Although Beaulieu of America must pay out more than $33 million, Boe said the company anticipated the action and had cash reserves through loan agreements with banks to finance the business.
“Even though it’s a significant amount, it will not put the company in jeopardy in any way,” Boe said. “We’re very strong, so we’ll be able to service our business as we’ve serviced it in the past.”
Boe said Bouckaert will still be involved with the company.
“Carl is someone who enjoys customers and enjoys all of the people that work here,” Boe said. “So I’m sure he’ll still be visiting customers from time to time and walking around the plants from time to time, but he won’t have an executive officer position in the company.”
After the company’s five-year probation ends, Bouckaert could decide to come back as CEO, but Boe said “that would depend on how he sees the company five years from now and whether he wants to get back in that role.”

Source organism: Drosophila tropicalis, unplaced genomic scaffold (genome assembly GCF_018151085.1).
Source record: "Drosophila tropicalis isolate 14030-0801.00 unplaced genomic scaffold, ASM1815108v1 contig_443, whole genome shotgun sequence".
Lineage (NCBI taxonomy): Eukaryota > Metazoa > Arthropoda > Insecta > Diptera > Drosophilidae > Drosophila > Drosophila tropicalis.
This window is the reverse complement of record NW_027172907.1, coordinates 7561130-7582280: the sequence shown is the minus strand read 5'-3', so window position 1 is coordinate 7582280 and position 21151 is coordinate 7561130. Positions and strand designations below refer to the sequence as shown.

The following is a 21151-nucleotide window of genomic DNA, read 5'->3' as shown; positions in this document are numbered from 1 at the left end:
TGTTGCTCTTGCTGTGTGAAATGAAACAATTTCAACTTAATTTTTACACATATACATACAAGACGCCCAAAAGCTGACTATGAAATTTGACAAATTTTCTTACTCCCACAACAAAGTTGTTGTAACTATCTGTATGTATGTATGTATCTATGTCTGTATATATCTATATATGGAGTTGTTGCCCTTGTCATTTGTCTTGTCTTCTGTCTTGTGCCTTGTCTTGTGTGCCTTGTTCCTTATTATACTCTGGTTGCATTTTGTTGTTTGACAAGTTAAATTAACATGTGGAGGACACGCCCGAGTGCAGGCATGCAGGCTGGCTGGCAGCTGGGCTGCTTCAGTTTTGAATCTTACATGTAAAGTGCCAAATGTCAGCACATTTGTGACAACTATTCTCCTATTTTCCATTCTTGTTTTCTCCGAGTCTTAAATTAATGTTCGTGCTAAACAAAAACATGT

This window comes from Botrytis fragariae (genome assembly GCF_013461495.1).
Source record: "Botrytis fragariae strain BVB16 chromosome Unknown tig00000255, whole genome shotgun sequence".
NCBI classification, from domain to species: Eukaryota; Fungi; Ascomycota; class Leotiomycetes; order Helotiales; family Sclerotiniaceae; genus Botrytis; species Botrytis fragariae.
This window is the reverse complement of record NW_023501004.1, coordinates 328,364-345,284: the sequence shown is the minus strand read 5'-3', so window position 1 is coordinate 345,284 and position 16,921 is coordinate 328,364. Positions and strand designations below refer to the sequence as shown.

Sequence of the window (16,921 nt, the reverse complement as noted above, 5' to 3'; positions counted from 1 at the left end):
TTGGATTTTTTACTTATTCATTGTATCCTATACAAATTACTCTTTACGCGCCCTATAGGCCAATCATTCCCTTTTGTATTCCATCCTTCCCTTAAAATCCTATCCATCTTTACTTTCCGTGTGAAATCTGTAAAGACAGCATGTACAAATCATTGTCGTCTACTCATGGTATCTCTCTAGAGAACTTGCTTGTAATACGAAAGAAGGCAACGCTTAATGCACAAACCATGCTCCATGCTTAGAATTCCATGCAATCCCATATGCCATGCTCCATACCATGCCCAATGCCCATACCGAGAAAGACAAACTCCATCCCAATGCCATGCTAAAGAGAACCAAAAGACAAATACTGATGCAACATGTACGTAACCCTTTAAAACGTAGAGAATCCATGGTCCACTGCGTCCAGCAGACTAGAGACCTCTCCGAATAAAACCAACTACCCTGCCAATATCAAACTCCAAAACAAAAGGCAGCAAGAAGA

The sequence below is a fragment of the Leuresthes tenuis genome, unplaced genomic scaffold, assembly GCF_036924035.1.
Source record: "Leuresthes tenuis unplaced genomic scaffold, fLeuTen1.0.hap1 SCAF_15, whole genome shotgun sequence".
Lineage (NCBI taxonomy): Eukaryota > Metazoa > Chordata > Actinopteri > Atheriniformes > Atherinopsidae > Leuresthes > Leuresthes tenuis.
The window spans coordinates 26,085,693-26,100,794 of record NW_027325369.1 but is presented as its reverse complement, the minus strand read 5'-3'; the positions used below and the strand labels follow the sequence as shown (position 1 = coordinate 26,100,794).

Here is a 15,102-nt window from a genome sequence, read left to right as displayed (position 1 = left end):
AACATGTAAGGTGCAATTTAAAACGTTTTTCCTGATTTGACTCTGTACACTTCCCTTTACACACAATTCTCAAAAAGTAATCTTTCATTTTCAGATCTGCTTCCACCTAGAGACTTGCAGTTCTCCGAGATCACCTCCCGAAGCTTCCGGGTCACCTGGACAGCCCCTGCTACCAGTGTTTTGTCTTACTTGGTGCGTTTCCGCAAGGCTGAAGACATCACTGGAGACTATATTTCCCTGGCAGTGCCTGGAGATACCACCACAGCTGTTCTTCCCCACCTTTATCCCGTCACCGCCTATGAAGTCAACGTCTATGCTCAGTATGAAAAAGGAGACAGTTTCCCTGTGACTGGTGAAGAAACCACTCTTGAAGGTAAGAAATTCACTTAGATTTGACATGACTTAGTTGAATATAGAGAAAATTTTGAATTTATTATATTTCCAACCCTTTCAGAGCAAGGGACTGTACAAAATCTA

Corporate scandals have made headlines throughout the country in recent years, from Enron to Tyco to Martha Stewart, who once partnered with Dalton-based Shaw Industries to produce a line of floorcovering. Boe said he doesn’t believe Beaulieu will receive a black eye from Friday’s developments.
“I don’t think anyone likes to face any situation like this,” Boe said. “But I think from the standpoint of our reputation that we have hit this heads up, have been very open in the past 10 years, and the government has had full access to anyone in the company. We haven't fought this. We’ve agreed to what the settlement is. I think people will recognize us as having done the right thing in getting this behind us.”